The connections to make between the FTDI FT232RL and the Pro Mini are:

  • GND --> GND
  • CTS --> GND
  • VCC --> VCC
  • TXD --> RXD
  • RXD --> TXD
  • DTR --> DTR

I usually use one of the longer USB to mini-USB cables, rather than the really short ones you often see advertised on the online sites. The longer cables simply give more room to work and the short ones can sometimes be frustrating to use.

Step 5: Siren Manager Code Overview & Download

Picture of Siren Manager Code Overview & Download

Libraries Used

Low Power Library

Supports all sleeping mode of ATmega328P and has selectable sleep duration:

  • 15 ms, 30 ms, 60 ms, 120 ms, 250 ms, 500 ms, 1 s, 2 s, 4 s, 8 s
  • Idle
  • ADC reduction mode
  • Power save
  • Power down
  • Standby
  • Extended standby

nRF24L01+ Library and Docs

This is an Arduino NRF24 library. It provides an object-oriented interface for sending and receiving data messages with Nordic nRF24L01 based radio modules.

Guide on how to install Arduino libraries can be found here.

Arduino sketch..

Step 6: Globals (Code Section Explained)

Picture of Globals (Code Section Explained)

Code Explanation

  • #include "SPI.h"
  • #include "nRF24L01.h"
  • #include "RF24.h"
  • #include "LowPower.h"

These are libraries used in the sketch. The links to these libraries are in the preceding section. Instructions on how to install these libraries can be found here.

int loops = 3;

The Arduino spends most its time sleeping. It powers down for an 8 second period, this is the maximum time slice the "Low Power" library supports. The Loops variable is the number of times we will use that time slice before checking on any incoming messages and reacting to whatever command we receive. (3 loops = 24 seconds)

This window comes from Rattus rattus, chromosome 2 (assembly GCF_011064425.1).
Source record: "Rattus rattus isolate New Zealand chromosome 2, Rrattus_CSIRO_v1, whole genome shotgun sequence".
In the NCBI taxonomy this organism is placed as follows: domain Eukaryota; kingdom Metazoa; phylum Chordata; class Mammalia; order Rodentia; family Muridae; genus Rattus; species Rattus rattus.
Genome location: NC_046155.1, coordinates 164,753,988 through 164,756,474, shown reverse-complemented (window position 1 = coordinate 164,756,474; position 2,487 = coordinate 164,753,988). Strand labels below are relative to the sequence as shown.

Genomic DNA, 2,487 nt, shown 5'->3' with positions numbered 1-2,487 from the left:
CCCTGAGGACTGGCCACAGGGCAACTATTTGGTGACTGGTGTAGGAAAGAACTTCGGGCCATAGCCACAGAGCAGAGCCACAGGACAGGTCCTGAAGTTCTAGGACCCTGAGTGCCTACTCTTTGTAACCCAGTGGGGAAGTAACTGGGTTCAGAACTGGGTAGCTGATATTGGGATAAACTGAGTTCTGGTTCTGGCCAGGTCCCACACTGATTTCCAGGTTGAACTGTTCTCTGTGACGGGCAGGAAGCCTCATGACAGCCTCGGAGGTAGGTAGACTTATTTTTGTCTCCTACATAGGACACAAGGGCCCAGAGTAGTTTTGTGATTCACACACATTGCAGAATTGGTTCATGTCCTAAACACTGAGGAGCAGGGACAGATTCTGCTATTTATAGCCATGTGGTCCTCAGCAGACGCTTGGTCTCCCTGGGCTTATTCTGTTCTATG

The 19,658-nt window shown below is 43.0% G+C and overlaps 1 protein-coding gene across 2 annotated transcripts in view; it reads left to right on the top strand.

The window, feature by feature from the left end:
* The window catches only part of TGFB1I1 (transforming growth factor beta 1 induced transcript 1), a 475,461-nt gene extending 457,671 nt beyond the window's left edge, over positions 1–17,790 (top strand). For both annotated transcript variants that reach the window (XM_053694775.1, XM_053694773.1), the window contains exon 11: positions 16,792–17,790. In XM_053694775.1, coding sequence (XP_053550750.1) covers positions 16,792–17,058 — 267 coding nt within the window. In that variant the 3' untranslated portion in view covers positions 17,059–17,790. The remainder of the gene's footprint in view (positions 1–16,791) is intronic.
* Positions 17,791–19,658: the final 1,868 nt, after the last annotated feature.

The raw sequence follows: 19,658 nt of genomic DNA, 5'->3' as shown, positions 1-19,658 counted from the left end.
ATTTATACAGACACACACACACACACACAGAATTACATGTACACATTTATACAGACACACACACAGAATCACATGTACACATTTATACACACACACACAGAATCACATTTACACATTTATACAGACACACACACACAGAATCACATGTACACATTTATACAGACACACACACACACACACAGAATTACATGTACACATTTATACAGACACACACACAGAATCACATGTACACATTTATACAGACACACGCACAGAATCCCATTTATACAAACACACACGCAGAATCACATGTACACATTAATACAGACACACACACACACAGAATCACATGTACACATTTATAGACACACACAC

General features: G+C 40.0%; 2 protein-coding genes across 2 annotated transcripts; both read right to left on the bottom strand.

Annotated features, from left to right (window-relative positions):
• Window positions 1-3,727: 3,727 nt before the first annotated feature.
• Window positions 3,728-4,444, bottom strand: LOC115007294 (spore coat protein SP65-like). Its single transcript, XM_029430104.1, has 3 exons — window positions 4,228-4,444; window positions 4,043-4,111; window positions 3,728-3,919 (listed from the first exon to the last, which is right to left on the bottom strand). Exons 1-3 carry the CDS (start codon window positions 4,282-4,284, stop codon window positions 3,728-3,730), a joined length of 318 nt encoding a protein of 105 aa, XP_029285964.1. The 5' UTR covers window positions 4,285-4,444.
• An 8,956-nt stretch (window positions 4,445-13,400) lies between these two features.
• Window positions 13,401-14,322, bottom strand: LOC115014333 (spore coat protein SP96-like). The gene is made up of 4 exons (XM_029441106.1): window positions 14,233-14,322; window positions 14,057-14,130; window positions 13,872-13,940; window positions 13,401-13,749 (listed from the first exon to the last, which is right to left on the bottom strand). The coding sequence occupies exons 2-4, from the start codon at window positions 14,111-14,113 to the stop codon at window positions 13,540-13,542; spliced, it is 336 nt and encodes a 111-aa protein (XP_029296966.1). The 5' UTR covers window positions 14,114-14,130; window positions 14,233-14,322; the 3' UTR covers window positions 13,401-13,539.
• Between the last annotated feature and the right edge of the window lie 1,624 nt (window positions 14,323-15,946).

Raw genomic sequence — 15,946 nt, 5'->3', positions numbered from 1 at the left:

int myID = 3;

When we receive a message from the NRF, we verify that the command we read is actually for this device.

int MosfetGate = 4;

This is the digital port of the Arduino the Mosfet is connected to. The Mosfet controls the siren.

bool AlarmState= false;

A boolean variable to store the current state of the siren.

int measures[3];

This is a simple message buffer. The first integer is the message address; the next two are for control variables or data.

#define CE_PIN 9

#define CSN_PIN 10

Here we are defining the CSN (chip select pin) and the CE (chip enable) pins to be used by the NRF24L01+ library. If you used other pins, here is where you set them.

const uint64_t pipes[2] = { 0xE8E8F0F0E1LL, 0xE8E8F0F0E5LL };

Define the pipe addresses used in communications, here pipe[0] is set up to be the address of a central gateway. If you are not using one, you can ignore this. The Second address is this controller. This is the pipe that will be read when calling "".

Step 7: Setup() (Code Section Explained)

Picture of Setup() (Code Section Explained)

Code Explanation

The setup() function is run when the Arduino starts up or is reset.

pinMode(MosfetGate, OUTPUT);

digitalWrite(MosfetGate, LOW);

Define the Mosfet control pin as Output only and initialize it to OFF so that the siren does activate on start up.


Start the radio, the NRF24.


Here I am setting the data rate to the lowest setting for the maximum distance.


This library uses a pre-established fixed payload size for all transmissions. If this method is never called, the driver will always transmit the maximum payload size (32 bytes), no matter how much was sent to write(). This improves performance and reliability.


I use this to write status to a central gateway. If you are not using one, this can be commented out.

radio.openReadingPipe(1, pipes[1]);

Open the reading pipe.


Start listening for messages.